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At A Loss

July 24, 1994

Sen. Daniel Patrick Moynihan laments that President John F. Kennedy's program to move retarded and mentally ill people out of asylums and into 2,000 community centers was "absolutely catastrophic" because only half the program was implemented--asylums were closed while only a small fraction of the facilities that were to replace them were built ("The Lost Faith of Daniel Patrick Moynihan," by Karen Tumulty, June 19). He has backed off from his humanitarian values, claiming that these failures could have been avoided "if we hadn't set out to improve things."

The problem, in this example and many others, is that noble plans were initiated but were abandoned before completion. They were sabotaged by subsequent conservative administrations and betrayed by liberals who gave up before the game was over. Perhaps if those 2,000 community centers had actually been built, with training, counseling and development services, we could now enjoy a society with neither asylums nor homelessness. Perhaps if we improved our schools and adopted realistic drug prevention and rehabilitation strategies, we wouldn't be building so many prisons.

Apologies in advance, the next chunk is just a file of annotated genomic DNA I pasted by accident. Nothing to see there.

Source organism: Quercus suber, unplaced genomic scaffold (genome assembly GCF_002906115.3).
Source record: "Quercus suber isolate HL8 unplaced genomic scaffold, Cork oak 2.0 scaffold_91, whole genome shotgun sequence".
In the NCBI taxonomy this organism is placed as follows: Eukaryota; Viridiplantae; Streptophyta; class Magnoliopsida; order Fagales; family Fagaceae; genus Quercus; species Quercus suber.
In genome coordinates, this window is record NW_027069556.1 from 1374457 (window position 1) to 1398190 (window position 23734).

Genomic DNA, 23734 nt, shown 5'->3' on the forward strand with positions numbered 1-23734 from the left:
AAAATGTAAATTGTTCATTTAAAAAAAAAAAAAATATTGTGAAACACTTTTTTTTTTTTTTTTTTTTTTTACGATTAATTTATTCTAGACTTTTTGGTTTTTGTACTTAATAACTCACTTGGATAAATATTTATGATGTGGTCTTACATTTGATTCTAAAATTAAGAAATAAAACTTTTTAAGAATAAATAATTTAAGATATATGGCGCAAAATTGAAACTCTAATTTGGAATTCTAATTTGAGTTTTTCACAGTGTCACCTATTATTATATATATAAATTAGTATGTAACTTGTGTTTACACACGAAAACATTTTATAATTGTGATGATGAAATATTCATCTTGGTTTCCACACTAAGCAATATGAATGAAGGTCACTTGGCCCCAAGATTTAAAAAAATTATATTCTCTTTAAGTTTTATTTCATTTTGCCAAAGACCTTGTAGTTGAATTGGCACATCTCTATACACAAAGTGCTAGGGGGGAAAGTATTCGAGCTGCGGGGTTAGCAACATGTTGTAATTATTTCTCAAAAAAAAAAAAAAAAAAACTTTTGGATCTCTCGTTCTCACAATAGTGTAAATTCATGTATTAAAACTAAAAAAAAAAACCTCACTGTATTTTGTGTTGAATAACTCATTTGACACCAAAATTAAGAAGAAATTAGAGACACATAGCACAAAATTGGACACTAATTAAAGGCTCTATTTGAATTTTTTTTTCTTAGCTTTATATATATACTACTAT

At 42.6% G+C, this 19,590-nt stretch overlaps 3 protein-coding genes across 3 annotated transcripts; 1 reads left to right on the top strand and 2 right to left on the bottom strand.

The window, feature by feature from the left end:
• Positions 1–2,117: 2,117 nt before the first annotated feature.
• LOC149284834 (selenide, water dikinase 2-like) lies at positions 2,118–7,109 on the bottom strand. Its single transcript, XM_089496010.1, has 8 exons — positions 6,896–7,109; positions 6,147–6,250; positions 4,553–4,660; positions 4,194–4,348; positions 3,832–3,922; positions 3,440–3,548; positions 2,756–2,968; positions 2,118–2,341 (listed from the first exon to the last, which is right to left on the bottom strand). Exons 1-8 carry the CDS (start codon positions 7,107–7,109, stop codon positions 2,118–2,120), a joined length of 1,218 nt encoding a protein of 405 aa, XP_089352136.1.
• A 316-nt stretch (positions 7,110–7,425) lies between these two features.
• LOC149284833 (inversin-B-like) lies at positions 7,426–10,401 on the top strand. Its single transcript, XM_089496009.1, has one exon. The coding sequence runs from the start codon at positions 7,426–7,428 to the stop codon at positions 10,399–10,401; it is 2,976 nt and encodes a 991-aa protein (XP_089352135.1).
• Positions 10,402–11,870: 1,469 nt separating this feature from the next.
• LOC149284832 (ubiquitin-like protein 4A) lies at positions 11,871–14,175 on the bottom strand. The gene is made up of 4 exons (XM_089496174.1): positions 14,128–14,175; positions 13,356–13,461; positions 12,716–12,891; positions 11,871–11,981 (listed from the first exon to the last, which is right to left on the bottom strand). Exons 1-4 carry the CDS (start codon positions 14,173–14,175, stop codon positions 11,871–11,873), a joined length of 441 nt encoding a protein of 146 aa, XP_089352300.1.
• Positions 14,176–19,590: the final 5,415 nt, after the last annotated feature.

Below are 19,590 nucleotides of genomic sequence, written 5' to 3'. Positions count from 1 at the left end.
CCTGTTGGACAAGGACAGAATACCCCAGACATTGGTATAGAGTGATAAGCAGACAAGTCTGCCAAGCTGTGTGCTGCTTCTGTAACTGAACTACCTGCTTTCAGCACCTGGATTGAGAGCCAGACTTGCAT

DOUGLAS DUNN

Oceanside

It is more accurate to characterize Moynihan's position as a loss of naivete than a loss of faith or confidence in what government is able to do. He is much too bright not to have observed that most of his colleagues truly are much more interested in their personal careers and in petty partisanship than in addressing problems meaningfully. On the infrequent occasions when they do implement something bold, the nightmarish, unintended consequences often overwhelm the intended ones.

PATRICK O'BRIEN

Villa Park

The Moynihan piece provides another compelling reason for term limits.

RANDY S. MITCHELL

Palm Desert

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